Also on the panel were Ahmad Izham Omar (pic, centre right), chief executive officer (CEO) of Media Prima Television Networks & Primeworks Studios; Mohammad Shazalli Ramly (pic, far right), CEO of Celcom Axiata Berhad; and Khailee Ng (pic, centre left), chairman of Rev Asia.
Asked by panel moderator Umapagan Ampikaipakan (pic, far left) of BFM Radio as to whether there are even established metrics to track social media, Juma-Ross said that it’s definitely not about “likes” on Facebook.
“We know it’s not ‘Likes’. But for a company, thinking of volume of either shares or ‘Likes’, it may not be an important metric to what they’re trying to do with the business and may even be irrelevant.”
Juma-Ross said many social media campaigns to date have unfortunately been measured based on the number of “Likes”, but the question remains for the industry is how you prioritise that in terms of business value, noting that there is no sure fire way to evaluate “Likes” yet.
“For now, a company will have to look at the process method [for evaluating a campaign]. For instance, if you’re going to sign up prospective subscribers, there is a certain process to follow and certain stages in that conversation path — from evaluating sentiment to intent, to [call to] action.
“What you need to do is to break down the information, the huge volume of chatter and figure what stages in that process a company is at. You’ve got to ask ‘Is that stage they’re in positive or negative with respect to their competitors?’ It’s a process of optimisation by listening intelligently rather than evaluating by volume.”
Should we strike back?
To a question from the floor on how does one manage social media given that Malaysians are quick to pose complaints and grievances rather than compliments, Media Prima’s Ahmad Izham noted that people were entitled to their own opinions and there is no need to be too reactive to those comments by deleting them and striking back.
He believes the behaviour one should have on social media should mirror what happens in real life, where a person rarely reacts violently when speaking to another.
“When someone gets aggressive around the table [in real life], in most cases, we would try to defuse the situation rather than fight back,” he pointed out.
“I think the most important thing to be reminded of in all this craziness about social media is that we’re all just sitting around and having a chat, and that the same manner and etiquette we apply in person should be applied on social media.”
On the issue of whether one should separate his personal persona from the company one works for, Juma-Ross advised those on social media not to have their personal persona be too far different from that of one’s real-life persona as social media are filled with people with axes to grind.
“You can’t afford to be duplicitous in your character,” he pointed out. “All of us are transparent on social media so you can’t have your social persona and your personal one too far removed from each other.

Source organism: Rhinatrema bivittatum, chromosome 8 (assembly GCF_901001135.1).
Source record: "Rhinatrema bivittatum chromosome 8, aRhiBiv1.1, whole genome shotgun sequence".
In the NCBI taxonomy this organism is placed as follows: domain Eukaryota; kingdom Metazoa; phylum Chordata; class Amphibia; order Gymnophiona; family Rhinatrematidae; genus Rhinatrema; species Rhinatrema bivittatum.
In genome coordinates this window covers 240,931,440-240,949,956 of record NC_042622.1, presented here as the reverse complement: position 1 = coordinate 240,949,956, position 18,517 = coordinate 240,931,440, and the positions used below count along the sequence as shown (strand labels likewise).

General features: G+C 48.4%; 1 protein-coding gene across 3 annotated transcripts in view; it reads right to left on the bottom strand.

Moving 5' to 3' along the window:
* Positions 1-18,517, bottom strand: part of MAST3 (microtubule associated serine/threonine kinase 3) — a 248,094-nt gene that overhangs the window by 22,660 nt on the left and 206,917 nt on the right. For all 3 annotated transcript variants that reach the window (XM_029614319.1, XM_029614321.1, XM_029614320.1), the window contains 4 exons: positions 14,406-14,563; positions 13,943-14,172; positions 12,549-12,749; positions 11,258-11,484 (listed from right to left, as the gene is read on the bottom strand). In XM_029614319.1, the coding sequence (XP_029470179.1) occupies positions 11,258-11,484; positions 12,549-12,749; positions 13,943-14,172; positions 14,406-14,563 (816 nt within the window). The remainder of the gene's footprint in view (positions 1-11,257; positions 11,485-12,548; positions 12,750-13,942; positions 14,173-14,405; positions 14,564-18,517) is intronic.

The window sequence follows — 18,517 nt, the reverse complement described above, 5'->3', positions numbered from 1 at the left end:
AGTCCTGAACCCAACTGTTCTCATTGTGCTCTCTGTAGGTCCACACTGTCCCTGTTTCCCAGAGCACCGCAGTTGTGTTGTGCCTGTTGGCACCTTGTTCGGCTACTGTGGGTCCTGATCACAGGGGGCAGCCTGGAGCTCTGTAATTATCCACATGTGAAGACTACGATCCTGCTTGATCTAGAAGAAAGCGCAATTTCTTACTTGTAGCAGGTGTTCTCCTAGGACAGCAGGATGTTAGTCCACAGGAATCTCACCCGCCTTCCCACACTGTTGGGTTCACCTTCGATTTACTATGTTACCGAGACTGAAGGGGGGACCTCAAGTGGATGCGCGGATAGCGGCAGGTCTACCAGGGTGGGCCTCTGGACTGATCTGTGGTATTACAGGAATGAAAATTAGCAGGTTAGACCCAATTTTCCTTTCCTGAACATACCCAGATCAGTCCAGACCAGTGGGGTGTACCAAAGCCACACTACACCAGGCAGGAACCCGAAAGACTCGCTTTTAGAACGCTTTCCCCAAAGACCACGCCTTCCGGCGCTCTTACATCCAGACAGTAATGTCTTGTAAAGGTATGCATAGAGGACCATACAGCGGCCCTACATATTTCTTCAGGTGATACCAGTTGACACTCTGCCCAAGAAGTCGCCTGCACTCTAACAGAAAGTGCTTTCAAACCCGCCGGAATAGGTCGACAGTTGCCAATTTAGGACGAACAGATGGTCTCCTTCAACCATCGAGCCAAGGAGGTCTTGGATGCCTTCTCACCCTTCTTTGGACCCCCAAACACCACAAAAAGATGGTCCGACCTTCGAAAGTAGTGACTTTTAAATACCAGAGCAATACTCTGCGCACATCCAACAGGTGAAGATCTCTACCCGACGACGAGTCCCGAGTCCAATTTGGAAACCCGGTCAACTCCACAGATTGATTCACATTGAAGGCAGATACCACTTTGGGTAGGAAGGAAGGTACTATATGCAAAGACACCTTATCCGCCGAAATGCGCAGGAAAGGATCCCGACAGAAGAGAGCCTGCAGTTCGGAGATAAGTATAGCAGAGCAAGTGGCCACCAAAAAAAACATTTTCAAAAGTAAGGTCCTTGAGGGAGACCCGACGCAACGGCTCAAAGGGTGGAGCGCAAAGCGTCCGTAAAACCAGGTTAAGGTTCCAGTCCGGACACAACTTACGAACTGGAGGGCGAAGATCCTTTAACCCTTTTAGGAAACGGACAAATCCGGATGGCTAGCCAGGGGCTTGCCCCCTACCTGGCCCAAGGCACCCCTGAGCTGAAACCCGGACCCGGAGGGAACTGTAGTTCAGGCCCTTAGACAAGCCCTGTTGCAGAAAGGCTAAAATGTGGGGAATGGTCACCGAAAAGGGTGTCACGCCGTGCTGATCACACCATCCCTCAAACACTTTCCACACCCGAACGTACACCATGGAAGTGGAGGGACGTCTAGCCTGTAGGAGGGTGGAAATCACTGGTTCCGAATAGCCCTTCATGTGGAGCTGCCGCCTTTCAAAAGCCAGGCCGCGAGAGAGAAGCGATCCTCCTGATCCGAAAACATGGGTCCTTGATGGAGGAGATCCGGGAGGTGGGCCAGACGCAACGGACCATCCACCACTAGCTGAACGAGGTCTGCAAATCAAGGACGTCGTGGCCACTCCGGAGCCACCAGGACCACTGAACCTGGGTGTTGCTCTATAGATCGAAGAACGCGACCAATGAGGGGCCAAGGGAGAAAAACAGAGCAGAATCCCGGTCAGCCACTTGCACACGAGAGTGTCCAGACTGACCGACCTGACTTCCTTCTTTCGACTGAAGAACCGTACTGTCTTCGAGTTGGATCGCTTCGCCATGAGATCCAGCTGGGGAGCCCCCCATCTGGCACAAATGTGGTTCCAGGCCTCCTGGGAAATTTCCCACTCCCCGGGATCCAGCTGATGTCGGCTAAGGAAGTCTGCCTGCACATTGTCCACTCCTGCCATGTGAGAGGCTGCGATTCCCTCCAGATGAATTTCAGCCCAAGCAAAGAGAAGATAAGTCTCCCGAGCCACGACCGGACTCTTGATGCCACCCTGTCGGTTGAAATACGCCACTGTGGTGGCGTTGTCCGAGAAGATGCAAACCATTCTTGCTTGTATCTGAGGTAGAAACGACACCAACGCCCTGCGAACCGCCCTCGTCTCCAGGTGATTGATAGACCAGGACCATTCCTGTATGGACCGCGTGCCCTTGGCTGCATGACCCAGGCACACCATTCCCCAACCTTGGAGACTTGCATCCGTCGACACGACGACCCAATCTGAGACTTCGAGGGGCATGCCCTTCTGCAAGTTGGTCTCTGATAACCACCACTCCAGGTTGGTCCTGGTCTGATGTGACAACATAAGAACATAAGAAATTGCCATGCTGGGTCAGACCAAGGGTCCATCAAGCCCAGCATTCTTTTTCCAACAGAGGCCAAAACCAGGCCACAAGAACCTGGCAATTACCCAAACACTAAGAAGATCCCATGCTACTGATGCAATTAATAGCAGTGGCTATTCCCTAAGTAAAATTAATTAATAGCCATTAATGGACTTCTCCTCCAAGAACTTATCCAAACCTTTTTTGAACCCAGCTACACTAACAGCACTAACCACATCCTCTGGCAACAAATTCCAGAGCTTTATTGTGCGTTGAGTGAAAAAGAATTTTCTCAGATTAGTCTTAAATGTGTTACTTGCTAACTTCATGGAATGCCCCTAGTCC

“A lot of strong public relations disasters have been caused by personalities having very strong differentials between how they project themselves in reality compared with how they do so in social media. It’s important to close the ‘authenticity gap’ between the two.”
That said, Celcom’s Shazalli noted that while in most cases, employers should have a light-handed approach as to how employees use social media, there are cases where it’s imperative that employers take a “hard line” approach.
“We have engaged consultants to build in employment terms and conditions [into our contracts] because a company like Celcom is bound by Data Privacy laws [Personal Data Protection Act 2010]. We have strict guidelines against employees tweeting about our customers.”
Commenting on these guidelines, which are often not followed, Rev Asia’s Ng believes one way to make it easy for employees to adhere to these guidelines is to design an employee handbook that employees would want to read.
“Some of the most viral employee handbooks are like the one from Valve Corporation, the guys who make the Steam platform for gaming or Netflix, [the streaming video company],” he said. “If we can do that and capture their attention, they would want to adhere to the guidelines in all seriousness.”
Despite these challenges facing Malaysian corporations and their captains, all in the panel agreed that social media is here to stay and that stakeholders have no choice but to embrace it, a sentiment summarised well by a senior PwC executive at the forum.
“Many Malaysian organisations don’t have a robust strategy to guide their social media activities and quantify their benefits,” said Sundara Raj, PwC’s Malaysian Consulting practice lead. “This is a lost opportunity, considering the dynamic nature of social media which enables businesses to respond to what their consumers and employees are talking about as they unfold.”
To download the full report, go here. — DNA